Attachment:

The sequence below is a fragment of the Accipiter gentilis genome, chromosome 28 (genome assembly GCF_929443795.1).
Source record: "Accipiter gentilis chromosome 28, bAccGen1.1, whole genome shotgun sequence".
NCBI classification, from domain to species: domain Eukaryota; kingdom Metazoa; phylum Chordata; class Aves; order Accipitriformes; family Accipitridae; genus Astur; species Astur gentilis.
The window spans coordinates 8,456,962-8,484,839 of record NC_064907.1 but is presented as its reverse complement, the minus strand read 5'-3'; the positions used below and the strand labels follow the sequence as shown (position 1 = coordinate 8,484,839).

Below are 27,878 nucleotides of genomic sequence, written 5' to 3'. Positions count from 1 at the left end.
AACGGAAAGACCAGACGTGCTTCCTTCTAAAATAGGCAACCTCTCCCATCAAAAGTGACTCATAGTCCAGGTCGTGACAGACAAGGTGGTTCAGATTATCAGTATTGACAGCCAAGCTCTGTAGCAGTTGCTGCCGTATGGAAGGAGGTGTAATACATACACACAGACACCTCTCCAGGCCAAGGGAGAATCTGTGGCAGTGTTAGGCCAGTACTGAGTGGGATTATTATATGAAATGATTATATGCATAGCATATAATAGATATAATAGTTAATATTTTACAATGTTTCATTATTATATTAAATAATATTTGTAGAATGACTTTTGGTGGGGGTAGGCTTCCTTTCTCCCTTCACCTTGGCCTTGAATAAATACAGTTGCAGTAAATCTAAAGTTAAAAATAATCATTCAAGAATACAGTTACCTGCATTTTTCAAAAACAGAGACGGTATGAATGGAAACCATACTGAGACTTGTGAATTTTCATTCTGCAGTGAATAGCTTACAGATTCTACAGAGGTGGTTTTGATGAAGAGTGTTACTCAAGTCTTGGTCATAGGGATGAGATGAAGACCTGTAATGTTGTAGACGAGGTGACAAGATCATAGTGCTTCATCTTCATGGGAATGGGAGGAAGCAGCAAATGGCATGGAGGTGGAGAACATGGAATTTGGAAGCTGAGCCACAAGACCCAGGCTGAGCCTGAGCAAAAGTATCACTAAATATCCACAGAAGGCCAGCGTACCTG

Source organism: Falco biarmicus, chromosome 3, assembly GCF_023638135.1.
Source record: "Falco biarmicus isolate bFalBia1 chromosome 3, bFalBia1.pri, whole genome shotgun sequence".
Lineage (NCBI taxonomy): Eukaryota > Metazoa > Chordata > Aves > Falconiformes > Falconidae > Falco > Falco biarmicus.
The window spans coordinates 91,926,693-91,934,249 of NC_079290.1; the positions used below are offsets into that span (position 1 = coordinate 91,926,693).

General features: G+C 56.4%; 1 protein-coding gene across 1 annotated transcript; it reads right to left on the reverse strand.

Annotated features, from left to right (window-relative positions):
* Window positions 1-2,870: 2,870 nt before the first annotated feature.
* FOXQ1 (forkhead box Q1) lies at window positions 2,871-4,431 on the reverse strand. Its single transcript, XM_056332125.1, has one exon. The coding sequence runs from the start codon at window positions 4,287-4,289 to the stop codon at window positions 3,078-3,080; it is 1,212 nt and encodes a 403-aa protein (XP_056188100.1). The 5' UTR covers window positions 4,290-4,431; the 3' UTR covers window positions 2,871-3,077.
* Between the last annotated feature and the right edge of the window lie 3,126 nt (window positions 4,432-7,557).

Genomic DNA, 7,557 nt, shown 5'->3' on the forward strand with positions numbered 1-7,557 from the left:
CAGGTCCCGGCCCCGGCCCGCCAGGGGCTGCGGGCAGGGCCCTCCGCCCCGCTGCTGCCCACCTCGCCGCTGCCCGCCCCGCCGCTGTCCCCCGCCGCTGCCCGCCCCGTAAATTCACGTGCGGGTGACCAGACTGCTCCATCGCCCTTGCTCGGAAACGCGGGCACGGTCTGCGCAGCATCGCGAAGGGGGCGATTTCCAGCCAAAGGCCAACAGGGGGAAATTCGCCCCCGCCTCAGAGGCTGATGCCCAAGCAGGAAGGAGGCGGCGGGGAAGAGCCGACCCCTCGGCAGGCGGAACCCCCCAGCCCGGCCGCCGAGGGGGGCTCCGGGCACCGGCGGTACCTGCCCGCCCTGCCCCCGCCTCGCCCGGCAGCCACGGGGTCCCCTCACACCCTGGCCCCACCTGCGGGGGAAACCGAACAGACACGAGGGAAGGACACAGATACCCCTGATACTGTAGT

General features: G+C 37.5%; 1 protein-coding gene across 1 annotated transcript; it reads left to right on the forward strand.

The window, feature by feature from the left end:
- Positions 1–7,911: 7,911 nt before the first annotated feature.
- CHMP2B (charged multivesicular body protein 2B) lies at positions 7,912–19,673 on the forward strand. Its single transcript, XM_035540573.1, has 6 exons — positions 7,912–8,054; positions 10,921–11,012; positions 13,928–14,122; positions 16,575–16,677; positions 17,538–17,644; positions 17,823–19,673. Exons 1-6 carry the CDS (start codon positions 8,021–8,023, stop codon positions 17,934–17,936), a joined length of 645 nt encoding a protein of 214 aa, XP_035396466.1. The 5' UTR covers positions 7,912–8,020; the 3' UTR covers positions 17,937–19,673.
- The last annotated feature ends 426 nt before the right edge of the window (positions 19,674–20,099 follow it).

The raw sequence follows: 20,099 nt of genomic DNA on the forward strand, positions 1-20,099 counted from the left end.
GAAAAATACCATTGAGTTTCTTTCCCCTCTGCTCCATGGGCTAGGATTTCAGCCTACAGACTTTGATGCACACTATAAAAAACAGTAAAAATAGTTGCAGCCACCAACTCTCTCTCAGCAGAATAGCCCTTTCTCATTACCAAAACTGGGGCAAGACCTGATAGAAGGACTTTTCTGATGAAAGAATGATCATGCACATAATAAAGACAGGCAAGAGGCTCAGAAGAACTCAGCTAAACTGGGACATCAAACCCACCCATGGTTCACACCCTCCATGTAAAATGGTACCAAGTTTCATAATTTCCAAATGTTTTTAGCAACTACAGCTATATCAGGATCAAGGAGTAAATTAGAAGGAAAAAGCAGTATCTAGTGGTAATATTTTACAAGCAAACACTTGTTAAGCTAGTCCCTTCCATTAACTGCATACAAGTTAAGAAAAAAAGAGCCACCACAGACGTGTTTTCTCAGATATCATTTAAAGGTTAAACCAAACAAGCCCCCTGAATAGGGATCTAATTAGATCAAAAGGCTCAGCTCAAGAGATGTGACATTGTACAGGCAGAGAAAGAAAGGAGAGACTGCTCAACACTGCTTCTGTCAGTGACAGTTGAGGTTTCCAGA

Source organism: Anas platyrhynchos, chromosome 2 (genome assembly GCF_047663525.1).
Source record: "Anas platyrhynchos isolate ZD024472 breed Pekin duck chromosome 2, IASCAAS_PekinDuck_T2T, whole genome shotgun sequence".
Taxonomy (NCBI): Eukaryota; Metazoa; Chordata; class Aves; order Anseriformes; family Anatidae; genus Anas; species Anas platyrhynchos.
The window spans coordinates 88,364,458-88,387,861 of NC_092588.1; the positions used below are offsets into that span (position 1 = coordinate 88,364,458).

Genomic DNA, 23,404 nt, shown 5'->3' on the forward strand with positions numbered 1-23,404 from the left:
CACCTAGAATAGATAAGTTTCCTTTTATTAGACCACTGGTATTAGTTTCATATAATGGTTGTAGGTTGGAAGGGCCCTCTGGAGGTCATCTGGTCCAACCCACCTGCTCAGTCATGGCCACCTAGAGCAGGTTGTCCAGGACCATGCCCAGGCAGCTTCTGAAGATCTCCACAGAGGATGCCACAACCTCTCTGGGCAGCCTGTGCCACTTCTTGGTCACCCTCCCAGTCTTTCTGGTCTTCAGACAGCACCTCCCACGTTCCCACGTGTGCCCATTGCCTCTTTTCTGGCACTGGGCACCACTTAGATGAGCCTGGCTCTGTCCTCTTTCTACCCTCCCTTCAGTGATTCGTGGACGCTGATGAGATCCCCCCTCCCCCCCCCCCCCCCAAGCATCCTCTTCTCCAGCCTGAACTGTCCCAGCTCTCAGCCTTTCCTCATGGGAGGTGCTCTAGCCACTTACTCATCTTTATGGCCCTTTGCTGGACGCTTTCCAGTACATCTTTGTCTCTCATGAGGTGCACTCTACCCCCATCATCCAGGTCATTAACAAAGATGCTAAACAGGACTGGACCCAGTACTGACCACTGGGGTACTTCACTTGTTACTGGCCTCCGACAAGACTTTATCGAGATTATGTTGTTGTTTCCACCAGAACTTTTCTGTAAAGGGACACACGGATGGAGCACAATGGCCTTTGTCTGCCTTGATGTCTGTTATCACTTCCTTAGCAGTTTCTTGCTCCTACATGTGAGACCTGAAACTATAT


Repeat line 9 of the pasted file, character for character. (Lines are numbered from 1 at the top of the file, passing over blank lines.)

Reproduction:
Lineage (NCBI taxonomy): Eukaryota > Metazoa > Chordata > Aves > Falconiformes > Falconidae > Falco > Falco biarmicus.